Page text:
Sarah Phillips, associate professor of anthropology, Indiana University. Sponsors: CREES, WCED.
This talk draws on Professor Phillips’ book Disability and Mobile Citizenship in Postsocialist Ukraine to discuss the many ways in which disabled persons in Ukraine are becoming more “mobile” citizens in this post-Soviet state. She will highlight the following areas, among others: the creative appropriation of transnational empowerment and rehabilitation strategies, impromptu public performances, uses of mass media and visual arts, political protests, and new digital technologies. Phillips argues that these outlets are important for mobilizing a more inclusive citizenship for the disabled because they help expand notions of relatedness, kinship, and mutual responsibility in ways that resonate with people in postsocialist contexts.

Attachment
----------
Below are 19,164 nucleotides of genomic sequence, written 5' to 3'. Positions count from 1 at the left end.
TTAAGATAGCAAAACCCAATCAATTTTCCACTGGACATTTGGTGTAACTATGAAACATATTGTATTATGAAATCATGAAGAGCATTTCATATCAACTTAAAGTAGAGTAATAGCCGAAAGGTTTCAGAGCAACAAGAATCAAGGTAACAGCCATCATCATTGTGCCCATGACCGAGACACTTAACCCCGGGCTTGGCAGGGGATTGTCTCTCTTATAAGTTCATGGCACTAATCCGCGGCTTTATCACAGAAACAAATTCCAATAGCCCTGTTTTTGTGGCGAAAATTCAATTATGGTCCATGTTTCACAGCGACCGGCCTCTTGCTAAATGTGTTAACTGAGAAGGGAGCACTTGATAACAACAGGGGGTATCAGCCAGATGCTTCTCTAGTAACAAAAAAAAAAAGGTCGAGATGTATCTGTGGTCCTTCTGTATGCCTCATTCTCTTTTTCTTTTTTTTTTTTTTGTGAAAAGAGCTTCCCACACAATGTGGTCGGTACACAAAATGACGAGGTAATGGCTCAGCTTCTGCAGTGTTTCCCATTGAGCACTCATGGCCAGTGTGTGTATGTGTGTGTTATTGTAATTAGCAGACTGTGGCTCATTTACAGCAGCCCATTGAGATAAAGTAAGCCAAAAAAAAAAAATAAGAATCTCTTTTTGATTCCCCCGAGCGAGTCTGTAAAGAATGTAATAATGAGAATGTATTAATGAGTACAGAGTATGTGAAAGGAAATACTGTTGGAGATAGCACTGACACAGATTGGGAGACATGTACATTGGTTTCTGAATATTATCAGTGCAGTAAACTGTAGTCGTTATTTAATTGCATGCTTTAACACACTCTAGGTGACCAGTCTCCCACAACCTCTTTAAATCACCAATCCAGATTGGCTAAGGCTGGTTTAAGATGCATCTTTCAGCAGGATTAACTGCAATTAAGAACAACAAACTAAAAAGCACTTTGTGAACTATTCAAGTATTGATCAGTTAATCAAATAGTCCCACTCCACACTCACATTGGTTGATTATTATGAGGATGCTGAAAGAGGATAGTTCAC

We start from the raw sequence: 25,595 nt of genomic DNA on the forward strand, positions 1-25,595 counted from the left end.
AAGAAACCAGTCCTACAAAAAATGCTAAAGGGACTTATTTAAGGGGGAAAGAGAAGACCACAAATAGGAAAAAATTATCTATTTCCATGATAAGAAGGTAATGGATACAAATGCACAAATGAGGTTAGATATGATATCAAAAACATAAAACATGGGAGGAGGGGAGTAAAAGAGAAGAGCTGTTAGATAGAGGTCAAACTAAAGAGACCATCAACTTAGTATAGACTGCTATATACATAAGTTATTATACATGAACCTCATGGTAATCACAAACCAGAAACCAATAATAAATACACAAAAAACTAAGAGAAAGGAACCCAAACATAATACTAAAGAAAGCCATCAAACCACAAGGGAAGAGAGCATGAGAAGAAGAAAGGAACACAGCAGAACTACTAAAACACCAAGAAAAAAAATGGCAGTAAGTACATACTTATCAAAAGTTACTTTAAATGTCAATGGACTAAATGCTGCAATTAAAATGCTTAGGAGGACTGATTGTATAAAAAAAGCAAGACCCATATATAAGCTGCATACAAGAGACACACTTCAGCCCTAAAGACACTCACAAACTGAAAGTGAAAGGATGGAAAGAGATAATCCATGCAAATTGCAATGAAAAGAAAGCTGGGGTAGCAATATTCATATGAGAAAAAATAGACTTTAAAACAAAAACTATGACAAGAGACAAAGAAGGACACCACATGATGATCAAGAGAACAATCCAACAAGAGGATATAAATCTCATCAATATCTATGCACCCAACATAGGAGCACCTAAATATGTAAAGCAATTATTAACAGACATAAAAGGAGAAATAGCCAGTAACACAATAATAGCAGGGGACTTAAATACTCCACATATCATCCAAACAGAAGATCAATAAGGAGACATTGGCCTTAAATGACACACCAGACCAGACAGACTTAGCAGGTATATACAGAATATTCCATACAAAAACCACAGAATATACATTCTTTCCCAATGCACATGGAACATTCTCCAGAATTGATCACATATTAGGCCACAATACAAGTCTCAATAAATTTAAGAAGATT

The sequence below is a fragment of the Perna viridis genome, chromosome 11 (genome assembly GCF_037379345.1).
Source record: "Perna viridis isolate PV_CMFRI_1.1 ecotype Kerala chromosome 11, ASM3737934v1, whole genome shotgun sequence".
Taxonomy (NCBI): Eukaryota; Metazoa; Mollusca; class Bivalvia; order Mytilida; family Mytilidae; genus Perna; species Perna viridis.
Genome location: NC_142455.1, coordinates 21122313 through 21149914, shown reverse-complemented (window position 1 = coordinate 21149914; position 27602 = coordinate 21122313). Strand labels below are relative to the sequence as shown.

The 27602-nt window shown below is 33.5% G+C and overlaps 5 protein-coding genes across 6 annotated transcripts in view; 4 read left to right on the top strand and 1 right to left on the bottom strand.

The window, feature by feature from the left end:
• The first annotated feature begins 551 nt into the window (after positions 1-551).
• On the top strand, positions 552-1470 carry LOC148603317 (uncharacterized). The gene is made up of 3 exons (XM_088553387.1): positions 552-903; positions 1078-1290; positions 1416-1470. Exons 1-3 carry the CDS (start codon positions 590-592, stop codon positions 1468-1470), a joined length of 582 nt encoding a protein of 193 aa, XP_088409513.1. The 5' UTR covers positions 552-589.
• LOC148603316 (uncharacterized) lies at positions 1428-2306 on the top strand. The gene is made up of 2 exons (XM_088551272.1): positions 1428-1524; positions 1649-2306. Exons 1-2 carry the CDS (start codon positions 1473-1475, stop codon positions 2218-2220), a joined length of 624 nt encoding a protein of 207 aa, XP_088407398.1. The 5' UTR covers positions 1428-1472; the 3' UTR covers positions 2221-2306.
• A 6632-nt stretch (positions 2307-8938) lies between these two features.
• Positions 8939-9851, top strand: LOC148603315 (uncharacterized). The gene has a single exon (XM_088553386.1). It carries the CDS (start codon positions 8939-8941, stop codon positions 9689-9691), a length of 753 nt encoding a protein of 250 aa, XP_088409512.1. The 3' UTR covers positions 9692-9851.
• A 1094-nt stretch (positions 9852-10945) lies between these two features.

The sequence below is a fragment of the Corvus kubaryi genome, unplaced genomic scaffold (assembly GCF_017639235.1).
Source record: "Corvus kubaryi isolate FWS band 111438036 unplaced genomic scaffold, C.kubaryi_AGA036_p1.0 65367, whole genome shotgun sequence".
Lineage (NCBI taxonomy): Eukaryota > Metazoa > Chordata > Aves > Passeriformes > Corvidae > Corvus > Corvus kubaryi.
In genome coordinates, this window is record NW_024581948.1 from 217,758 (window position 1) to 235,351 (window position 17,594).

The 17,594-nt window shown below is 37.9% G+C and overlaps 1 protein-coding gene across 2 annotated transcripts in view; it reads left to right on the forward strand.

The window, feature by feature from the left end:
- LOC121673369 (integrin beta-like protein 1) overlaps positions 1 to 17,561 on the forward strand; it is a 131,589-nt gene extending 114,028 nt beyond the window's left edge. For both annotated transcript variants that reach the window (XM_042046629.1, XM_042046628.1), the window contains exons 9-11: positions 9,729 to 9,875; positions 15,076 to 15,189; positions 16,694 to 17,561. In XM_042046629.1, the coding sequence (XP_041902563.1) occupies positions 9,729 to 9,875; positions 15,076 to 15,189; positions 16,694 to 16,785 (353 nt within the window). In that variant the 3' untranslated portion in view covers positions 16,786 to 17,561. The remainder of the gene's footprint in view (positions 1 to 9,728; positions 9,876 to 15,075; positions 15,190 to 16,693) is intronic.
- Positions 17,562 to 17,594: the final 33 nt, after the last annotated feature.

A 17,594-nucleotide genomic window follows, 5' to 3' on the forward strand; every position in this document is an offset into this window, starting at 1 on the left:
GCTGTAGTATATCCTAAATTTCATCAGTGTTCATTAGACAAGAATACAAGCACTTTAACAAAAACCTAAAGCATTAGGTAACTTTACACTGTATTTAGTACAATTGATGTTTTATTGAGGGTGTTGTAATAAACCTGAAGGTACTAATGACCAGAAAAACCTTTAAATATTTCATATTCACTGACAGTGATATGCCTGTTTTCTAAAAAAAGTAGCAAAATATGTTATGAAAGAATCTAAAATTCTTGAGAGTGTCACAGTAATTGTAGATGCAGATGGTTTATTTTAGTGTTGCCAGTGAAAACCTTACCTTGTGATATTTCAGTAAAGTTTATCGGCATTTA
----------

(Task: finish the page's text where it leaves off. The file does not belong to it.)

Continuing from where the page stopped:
Sarah D. Phillips is associate professor of anthropology at Indiana University, Bloomington. Her geographical specialization is Central and Eastern Europe, and she has conducted research in Ukraine since 1995. Her primary research interests include disability, gender, civil society and non-governmental organizations (NGOs), development, post-Chernobyl health and healing, and the economic and cultural revitalization of the Chernobyl “exclusion zone.”